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Bayside, Worthing wins Building Beauty Awards 2023, the richest prize in UK architecture

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The Royal Fine Art Commission Trust unveiled the winners of its 2023 Building Beauty Awards at a glittering ceremony in the Sea Containers House amphitheatre. With prizes presented by Booker Prize-winning magic realist author Sir Ben Okri, the awards – sponsored by Ballymore – celebrate new buildings, engineering structures and urban landscaping schemes that add beauty to Britain’s built environment. The esteemed judging panel was led by Stephen Bayley Hon FRIBA, Chairman of the Royal Fine Art Commission Trust and one of Britain’s foremost design critics.

Sir Ben Okri said of the awards, “The Building Beauty Awards has scored another triumph in choosing buildings, structures and schemes that bring hope and give delight. They contribute to the regeneration of their surroundings and gift us visions of creative courage, a quality much needed in our times. They remind us that we always have a choice between the indifferent and the beautiful, and that beauty in architecture enhances freedom.”

Overall Winner & Building Winner

The overall winner, chosen from the four category winners, was Bayside in Worthing, which received a £12,000 cash prize – the richest prize in British architecture – and will now represent the UK in the race for the International Building Beauty Prize at the 2023 World Architecture Festival in Singapore. Bayside was also the winner of the Building Award, beating Barking Riverside Station and One Silk Street to take the title. This mixed tenure housing development, designed by Allies & Morrison for Roffey Homes, comprises a 170ft seafront tower alongside a six-storey garden square and a beachside café.

Copyright: Tim Crocker

“This is an impressive exercise in using local references to create an original and powerful landmark – a worthy replacement for the depressing 1960s swimming pool that previously occupied the site and which, ironically, turned its back on the sea.” commented the judging panel, chaired by Stephen Bayley, “It sits literally beachside and forms an exclamation mark that balances the horizontal mass of the pier. At the same time, it bookends the seafront terraces of Regency Worthing, harmonising with their white stucco while steering clear of weak historicism. Seen from the distant pier, it announces itself as a destination – not aggressively, but as a complement to the historic town.”

Engineering Winner

Woolbeding Glasshouse in Midhurst, Sussex, was the winner of the Engineering Award, coming out on top over the Cody Dock Rolling Bridge. Designed by Heatherwick Studio for the Woolbeding Charity in collaboration with Eckersley O’Callaghan, who worked on the structural and façade engineering, this ten-sided, 1500sq ft subtropical greenhouse is inspired by Victorian ornamental terrariums, with an opening roof using a hydraulic mechanism to give the plants direct sunlight and ventilation.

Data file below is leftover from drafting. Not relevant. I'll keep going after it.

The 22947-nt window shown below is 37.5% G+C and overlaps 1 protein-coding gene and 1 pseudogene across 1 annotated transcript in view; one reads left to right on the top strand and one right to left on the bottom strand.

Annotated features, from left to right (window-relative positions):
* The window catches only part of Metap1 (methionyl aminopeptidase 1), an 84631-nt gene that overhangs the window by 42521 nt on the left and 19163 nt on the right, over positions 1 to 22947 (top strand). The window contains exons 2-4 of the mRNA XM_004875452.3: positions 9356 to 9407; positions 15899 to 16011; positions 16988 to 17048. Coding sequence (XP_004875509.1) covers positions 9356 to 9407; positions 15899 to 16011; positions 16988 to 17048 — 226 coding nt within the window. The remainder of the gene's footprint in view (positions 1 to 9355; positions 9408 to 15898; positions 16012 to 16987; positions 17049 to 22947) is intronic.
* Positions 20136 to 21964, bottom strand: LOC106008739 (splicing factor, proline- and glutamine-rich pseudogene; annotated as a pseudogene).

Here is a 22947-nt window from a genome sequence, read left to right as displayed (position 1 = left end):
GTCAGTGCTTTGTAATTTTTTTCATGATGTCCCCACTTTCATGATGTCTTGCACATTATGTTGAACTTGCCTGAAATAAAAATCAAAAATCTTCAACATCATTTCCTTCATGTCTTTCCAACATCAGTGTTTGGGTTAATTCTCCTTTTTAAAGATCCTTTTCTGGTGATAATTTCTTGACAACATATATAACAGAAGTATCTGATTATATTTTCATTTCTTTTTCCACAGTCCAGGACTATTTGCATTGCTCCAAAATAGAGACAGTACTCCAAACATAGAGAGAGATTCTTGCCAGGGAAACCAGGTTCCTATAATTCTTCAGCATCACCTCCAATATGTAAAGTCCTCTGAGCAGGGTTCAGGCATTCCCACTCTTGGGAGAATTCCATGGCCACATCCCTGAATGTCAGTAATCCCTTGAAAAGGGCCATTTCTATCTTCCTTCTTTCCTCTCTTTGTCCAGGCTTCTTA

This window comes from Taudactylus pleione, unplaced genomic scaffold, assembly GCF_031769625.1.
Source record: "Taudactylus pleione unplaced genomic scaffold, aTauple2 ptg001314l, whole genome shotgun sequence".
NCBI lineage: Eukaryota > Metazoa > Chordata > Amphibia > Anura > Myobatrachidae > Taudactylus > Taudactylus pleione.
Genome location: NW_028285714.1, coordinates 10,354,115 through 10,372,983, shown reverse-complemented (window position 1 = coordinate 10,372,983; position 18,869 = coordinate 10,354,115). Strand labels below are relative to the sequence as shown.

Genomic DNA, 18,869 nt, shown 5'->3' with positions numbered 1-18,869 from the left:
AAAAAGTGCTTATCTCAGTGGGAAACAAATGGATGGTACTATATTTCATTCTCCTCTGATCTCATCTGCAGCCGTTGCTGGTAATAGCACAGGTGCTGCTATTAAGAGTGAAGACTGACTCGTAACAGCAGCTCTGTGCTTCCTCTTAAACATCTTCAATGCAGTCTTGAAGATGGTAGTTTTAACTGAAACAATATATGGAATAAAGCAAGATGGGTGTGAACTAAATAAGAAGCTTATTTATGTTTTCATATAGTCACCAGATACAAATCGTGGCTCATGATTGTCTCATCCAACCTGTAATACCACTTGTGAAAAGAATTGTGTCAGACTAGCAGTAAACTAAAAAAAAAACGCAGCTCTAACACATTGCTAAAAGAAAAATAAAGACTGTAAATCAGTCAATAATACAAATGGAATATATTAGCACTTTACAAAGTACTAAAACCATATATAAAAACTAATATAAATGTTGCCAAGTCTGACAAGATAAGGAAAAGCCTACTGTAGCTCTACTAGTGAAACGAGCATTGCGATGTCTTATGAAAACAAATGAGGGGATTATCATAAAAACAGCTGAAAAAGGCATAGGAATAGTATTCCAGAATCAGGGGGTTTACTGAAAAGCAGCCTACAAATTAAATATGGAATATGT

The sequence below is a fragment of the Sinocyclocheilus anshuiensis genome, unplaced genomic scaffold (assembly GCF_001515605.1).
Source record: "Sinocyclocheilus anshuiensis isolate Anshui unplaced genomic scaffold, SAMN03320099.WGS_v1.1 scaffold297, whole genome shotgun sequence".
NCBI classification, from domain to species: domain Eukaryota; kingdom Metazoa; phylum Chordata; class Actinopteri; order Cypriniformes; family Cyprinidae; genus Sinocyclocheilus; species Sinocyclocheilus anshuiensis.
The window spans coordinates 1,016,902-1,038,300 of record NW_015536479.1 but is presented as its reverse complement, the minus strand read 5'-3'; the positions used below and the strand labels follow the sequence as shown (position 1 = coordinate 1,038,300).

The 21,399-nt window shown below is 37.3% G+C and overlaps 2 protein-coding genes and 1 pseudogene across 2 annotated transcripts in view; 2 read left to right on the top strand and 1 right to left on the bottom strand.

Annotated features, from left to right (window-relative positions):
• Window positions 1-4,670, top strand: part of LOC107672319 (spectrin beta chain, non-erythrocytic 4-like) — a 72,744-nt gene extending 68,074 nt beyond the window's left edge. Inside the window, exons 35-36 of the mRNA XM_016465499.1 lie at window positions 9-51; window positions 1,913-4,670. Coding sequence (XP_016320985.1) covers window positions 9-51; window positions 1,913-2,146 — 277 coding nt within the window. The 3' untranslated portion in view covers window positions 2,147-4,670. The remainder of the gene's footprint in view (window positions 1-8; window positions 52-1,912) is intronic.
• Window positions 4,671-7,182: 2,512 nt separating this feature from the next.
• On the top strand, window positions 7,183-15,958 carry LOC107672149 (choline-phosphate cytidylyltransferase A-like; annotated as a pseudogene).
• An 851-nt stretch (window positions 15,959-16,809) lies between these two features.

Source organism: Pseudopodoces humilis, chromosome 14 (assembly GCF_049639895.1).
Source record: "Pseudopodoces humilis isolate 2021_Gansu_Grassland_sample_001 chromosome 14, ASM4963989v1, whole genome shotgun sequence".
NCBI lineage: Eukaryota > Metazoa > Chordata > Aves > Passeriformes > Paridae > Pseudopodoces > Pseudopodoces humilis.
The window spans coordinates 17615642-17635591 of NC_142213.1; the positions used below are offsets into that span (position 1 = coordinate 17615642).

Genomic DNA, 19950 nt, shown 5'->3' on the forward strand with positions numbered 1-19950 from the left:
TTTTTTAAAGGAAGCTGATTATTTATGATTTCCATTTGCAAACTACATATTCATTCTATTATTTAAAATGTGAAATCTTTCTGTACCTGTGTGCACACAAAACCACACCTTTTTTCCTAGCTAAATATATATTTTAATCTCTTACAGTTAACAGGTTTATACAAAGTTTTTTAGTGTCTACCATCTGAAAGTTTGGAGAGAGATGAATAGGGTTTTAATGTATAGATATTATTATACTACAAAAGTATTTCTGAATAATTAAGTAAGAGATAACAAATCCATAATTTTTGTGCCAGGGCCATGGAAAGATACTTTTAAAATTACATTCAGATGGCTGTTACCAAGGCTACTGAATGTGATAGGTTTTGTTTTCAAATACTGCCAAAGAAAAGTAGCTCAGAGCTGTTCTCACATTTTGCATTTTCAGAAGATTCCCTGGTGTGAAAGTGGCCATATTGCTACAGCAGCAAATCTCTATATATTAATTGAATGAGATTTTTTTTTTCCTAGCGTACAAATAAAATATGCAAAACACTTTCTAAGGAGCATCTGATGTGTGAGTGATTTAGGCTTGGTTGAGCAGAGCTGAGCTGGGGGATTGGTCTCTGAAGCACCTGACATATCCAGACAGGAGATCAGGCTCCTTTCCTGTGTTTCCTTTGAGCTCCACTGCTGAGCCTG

Copyright: Raquel Diniz

“This is a muscular piece of equipment that performs a delicate task with delicacy”, said the judges, “On one level it is an eyecatcher in a sublime designed landscape: from that perspective it bears comparison, though on a smaller scale, to I.M. Pei’s celebrated summer house (also glass and aluminium) at Oare in Wiltshire. This version has the added attraction of movement, the sepals opening slowly and deliberately as the petals of a plant might in response to light. Fully open, they resemble the rays of a crown when seen from the ground, or a lotus flower when seen from above.”

Public Space Winner

Taking the crown in the Public Space Award category was Elephant Park in Elephant & Castle, London; a public realm project by Gillespies for Lendlease, beating the Battersea Power Station Public Realm to the title. Elephant Park is a sequence of landscaped spaces conceived as part of the regeneration of the old Heygate Estate in south London, and operating on a range of scales from a new set-piece park (at two acres one of the largest post-war parks in central London) to a transformation of the streetscape along a major traffic artery.

Copyright: John Sturrock

“This is a project that brings genuine, lasting improvements to the public realm in a neighbourhood that has come close in the recent past to being an urban dystopia, blighted by gargantuan post-war developments that became more and more oppressive as they fell into decay.” commented the judges, “This subtle network of green spaces has a redemptive, softening quality, that knits together a renewed townscape and holds out the promise of a more civilised future.”

Little Gem Winner

The “Little Gem” title went to the Plas Glyn-y-Weddw Café in Llanbedrog, Gwynedd, designed by Sanderson Sculpture, Mark Wray Architects and Fold for Plas Glyn-y-Weddw, beating Angel Yard to the top spot. This spectacular sculptural addition to Wales’s oldest art gallery comprises marine-grade structural glazing, wrapped in an envelope textured with nearly 90,000 handcrafted stainless-steel barnacles, which create a permeable layer that filters natural light to the interior.

Copyright: Gareth Jenkins

The judges commented, “Inspired by the globular form of sea urchins, covered in welded encrustations and with a touch of Oriental exoticism to the interior, it has enough chutzpah and romantic appeal to become a destination in its own right. Certainly, it is more likely to raise a smile than the politely conventional conservatory it replaced. On a practical note, the highly textured carapace and determinedly non-orthogonal form are likely to preserve the integrity of the design, providing a kind of in-built protection against the rash of random signs and notices that so easily creeps over small buildings of this sort.”

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